The 5 best UFC fighters from Canada
Canada has produced some of the best UFC fighters of all time, but who stands above the rest?
When legendary Welterweight champion Matt Hughes quipped back in 2004 about the shame of “losing to a Canadian in a fist fight” it seemed pretty appropriate. After all, at that time, Canada had barely seen any successful fighters venture into the UFC. In the past decade or so though, all that has changed dramatically.
Canada has now produced some of the most successful UFC fighters in recent years, with a great deal of the success coming down to the success of a big-time Canadian training camp –Firas Zahabi’s Tri-Star team from Montreal, Quebec. But who are the very best Canadian fighters to step into the UFC’s Octagon? Here are my top five.
TJ Grant – Grant came into the UFC as a mid-level Welterweight known primarily for his grappling, but by 2012 a drop to 155lbs and a dramatic improvement in his Muay Thai game made him one of the most feared Lightweights on the roster. In 2013 he knocked out Gray Maynard to earn a shot at the Lightweight title, but a severe concussion forced him out of the bout and issues with post-concussion syndrome have seen him sidelined since.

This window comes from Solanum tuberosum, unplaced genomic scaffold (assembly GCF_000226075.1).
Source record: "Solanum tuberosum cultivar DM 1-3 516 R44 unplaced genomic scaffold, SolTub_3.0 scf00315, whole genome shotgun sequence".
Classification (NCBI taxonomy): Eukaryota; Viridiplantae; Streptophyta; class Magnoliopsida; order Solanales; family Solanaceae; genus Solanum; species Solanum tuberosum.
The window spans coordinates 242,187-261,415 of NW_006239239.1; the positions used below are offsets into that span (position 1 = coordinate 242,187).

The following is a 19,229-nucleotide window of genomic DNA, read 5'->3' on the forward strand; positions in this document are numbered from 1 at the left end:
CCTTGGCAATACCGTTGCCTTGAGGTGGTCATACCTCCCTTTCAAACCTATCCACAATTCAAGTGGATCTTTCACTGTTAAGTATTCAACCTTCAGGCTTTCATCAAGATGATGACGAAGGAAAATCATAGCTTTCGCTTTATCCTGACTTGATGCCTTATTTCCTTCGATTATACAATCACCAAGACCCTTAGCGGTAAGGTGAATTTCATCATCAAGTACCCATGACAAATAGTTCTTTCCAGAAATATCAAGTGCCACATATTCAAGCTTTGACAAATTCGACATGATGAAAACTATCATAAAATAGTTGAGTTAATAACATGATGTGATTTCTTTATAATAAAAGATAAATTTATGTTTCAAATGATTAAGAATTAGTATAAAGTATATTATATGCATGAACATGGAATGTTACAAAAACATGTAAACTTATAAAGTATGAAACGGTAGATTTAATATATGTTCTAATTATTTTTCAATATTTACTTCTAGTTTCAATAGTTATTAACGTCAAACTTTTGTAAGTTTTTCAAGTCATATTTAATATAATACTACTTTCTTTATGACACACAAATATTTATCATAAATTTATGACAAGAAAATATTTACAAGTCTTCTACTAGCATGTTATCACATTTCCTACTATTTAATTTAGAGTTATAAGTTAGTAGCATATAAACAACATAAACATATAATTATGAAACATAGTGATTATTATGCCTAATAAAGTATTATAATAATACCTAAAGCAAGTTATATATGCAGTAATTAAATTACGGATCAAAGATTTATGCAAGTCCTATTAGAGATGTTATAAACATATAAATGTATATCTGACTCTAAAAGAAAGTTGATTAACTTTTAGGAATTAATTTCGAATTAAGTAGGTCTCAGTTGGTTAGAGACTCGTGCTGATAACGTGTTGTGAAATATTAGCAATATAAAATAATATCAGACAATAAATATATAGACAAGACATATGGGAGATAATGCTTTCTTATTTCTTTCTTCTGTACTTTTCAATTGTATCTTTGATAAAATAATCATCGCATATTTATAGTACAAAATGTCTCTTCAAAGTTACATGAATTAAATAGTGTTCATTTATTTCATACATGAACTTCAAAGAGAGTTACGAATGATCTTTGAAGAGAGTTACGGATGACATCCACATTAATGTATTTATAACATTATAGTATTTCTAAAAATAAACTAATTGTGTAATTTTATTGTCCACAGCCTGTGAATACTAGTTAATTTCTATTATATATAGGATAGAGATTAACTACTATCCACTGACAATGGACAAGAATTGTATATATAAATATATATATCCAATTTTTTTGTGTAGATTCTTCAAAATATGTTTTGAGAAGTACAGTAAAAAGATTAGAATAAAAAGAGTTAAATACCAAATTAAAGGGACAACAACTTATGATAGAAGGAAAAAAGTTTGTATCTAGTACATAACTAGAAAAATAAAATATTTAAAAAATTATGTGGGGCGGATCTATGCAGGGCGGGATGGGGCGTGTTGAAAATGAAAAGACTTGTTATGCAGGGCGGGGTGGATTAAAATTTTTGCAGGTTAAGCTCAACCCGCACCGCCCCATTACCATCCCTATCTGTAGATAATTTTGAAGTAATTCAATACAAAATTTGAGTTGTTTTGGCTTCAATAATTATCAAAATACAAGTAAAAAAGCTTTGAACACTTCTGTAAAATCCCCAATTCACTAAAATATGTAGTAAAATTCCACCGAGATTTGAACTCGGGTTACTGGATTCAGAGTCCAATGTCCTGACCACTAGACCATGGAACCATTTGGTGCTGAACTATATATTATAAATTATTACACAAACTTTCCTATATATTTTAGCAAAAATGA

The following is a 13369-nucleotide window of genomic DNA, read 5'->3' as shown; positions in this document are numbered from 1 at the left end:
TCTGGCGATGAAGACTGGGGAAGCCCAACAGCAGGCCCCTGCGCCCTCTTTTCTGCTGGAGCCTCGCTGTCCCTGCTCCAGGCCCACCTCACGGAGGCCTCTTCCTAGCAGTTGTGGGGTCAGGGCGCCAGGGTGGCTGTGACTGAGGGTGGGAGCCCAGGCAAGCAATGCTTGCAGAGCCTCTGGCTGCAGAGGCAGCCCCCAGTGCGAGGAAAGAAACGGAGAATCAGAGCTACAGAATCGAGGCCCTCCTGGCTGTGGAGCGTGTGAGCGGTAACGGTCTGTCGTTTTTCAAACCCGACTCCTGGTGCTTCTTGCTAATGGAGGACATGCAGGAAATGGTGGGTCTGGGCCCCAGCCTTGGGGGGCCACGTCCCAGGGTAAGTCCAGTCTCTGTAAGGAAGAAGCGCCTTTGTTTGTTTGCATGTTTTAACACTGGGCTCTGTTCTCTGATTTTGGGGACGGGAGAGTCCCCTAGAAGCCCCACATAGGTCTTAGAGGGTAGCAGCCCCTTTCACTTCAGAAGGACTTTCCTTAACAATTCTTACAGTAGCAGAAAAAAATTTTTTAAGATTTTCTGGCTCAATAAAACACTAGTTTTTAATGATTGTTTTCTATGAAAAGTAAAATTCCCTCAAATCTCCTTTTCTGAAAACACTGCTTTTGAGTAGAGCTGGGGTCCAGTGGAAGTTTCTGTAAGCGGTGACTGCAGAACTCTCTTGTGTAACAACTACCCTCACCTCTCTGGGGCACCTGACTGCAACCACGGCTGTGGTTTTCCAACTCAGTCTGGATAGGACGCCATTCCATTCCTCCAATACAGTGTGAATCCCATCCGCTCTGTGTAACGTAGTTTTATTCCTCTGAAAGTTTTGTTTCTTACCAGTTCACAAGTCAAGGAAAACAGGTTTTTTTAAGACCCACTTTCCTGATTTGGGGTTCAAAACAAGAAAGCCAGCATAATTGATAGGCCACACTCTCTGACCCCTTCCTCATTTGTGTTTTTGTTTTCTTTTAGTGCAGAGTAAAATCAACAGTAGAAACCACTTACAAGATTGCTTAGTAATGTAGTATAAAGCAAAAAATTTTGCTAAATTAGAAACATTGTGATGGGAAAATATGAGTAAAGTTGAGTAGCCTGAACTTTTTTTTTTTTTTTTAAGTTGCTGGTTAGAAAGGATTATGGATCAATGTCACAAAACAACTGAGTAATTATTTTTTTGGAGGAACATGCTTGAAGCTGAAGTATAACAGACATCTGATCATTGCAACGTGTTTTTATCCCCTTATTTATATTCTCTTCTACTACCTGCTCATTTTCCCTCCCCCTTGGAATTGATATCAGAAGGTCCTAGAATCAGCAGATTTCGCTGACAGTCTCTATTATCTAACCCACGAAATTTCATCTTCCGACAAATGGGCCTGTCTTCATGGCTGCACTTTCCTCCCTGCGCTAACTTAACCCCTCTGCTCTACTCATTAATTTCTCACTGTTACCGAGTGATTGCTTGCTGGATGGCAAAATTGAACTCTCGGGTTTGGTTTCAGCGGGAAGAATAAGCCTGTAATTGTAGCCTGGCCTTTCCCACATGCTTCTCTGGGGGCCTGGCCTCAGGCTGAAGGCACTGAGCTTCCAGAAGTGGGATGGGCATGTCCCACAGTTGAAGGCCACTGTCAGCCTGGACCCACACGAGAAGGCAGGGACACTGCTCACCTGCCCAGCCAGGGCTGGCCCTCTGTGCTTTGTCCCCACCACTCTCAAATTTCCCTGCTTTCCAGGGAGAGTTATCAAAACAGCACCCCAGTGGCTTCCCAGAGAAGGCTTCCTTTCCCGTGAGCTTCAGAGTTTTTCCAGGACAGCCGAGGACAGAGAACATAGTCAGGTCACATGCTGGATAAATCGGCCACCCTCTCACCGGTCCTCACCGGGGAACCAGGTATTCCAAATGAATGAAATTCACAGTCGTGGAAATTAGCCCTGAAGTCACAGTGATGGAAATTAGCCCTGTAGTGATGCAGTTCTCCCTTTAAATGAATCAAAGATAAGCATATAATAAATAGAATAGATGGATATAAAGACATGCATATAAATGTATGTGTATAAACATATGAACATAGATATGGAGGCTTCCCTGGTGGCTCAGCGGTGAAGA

Gary Goodridge – ‘Big Daddy’ was a pioneer in the early days of the UFC – going way back to his debut at UFC 8 – and he was responsible for one of the most memorable knockouts of the early days with his vicious elbow assault on Paul Herrera. But he didn’t have any genuine success despite reaching one tournament final and one semi-final.
Alexis Davis – A skilled grappler, Davis earned a title shot at Women’s Bantamweight with her impressive wins over Rosi Sexton, Liz Carmouche and Jessica Eye. But her general lack of natural athleticism was always going to catch up with her and she was finished by Ronda Rousey in under a minute. She’s now settled into a gatekeeper role in the UFC which is fine for her but she doesn’t quite make this list.
Sam Stout – Kickboxer Stout was nicknamed ‘Hands of Stone’, but was more renowned for his chin of granite, as he could take insane amounts of punishment in his prime with no real issues. Although he never truly impacted the title picture at 155lbs, his wars with the likes of Spencer Fisher, Joe Lauzon and Matt Wiman were truly memorable. He retired in 2015 after his legendary chin finally began to fail him.